2) The provisional local government finance settlement for England (2018-19) is due to be announce by the Department for Communities and Local Government in December 2017.
3) The final local government finance settlement: England, 2017-2018 was published on 20 February 2017. It is available at https://www.gov.uk/government/collections/final-local-government-finance-settlement-england-2017-to-2018
4) Rural residents pay in 2017-18 17% (£86.99) per head more in council tax than their urban counterparts due to receiving less government grant. The multiyear settlement for 2017-18 showed this gap remaining unchanged until at least 2019-20.
Adult social care as a percentage of local authority total service expenditure is higher in Predominantly Rural areas, standing at 23% in 2016-17 (18% for Predominantly Urban).
Public Health Allocations to local authorities in 2017-18 were 56.1% greater per head in urban areas than rural. Police grant funding per head in 2017-18 was 41.1% greater for urban areas than rural.
Fire authority funding per head in 2017-18 was 32.4% greater for urban areas than rural. This disparity is forecast to increase to 36.4% by 2019-20.
5) Published on Tuesday (28 November), the Social Mobility Commission's "Social mobility in Great Britain: fifth state of the nation" report, can be downloaded at https://www.gov.uk/government/publications/state-of-the-nation-2017.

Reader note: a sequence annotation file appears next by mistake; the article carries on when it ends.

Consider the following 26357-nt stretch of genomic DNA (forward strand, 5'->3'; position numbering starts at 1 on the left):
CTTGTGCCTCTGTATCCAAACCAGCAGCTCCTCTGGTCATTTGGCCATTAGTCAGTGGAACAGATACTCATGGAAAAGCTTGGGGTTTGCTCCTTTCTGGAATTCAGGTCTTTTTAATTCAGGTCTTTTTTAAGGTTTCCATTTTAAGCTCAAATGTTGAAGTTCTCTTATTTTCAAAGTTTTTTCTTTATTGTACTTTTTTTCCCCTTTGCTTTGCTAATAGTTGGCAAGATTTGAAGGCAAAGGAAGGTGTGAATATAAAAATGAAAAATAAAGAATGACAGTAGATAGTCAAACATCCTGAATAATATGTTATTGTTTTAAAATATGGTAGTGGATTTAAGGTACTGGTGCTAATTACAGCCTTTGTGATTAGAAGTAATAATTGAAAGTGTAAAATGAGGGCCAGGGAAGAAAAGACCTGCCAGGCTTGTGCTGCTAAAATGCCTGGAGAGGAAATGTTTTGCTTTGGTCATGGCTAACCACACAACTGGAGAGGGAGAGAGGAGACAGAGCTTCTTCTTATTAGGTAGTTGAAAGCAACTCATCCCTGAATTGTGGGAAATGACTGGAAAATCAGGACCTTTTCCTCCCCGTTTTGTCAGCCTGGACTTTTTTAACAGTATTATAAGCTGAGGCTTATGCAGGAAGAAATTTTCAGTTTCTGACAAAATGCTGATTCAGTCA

Public Sector Funding
Central Government has historically and systematically underfunded rural areas giving them less grant per head than urban areas – despite the fact that it costs more to provide the services. Rural residents earn less on average than those in urban areas and therefore pay more Council Tax for fewer local government services. Government policy, implicitly, is that council services in rural areas are more reliant on funding through council tax than their urban counterparts. We demand fairer funding for all public services serving rural areas.
Barriers to Access
Rural residents and businesses face multiple barriers in terms of access to key services, including transport and broadband. Yet councils providing services to rural residents receive less money from government, pay disproportionately more for fewer services and typically earn less than people in urban areas. As a result rural residents suffer multiple disadvantages.
Future of Rural Areas
Rural communities contribute a great deal to the national economy but are facing threats to their future. This is due to a combination of chronic underfunding, demographic challenges, diminishing resources, with the needs of rural areas being systematically overlooked. Without action conditions in rural areas will deteriorate further. It is in the national interest that we all work together to revitalise this fundamental national asset.
Health and Wellbeing
Despite its idyllic image, rural communities often experience difficulties in accessing health and support services. This is becoming increasingly difficult as specialist services are centralised to remain resilient and poor transport links reduce access. There are recruitment and retention issues amongst medical staff in rural areas. Rural residents are therefore vulnerable to isolation and poorer health outcomes in the long term.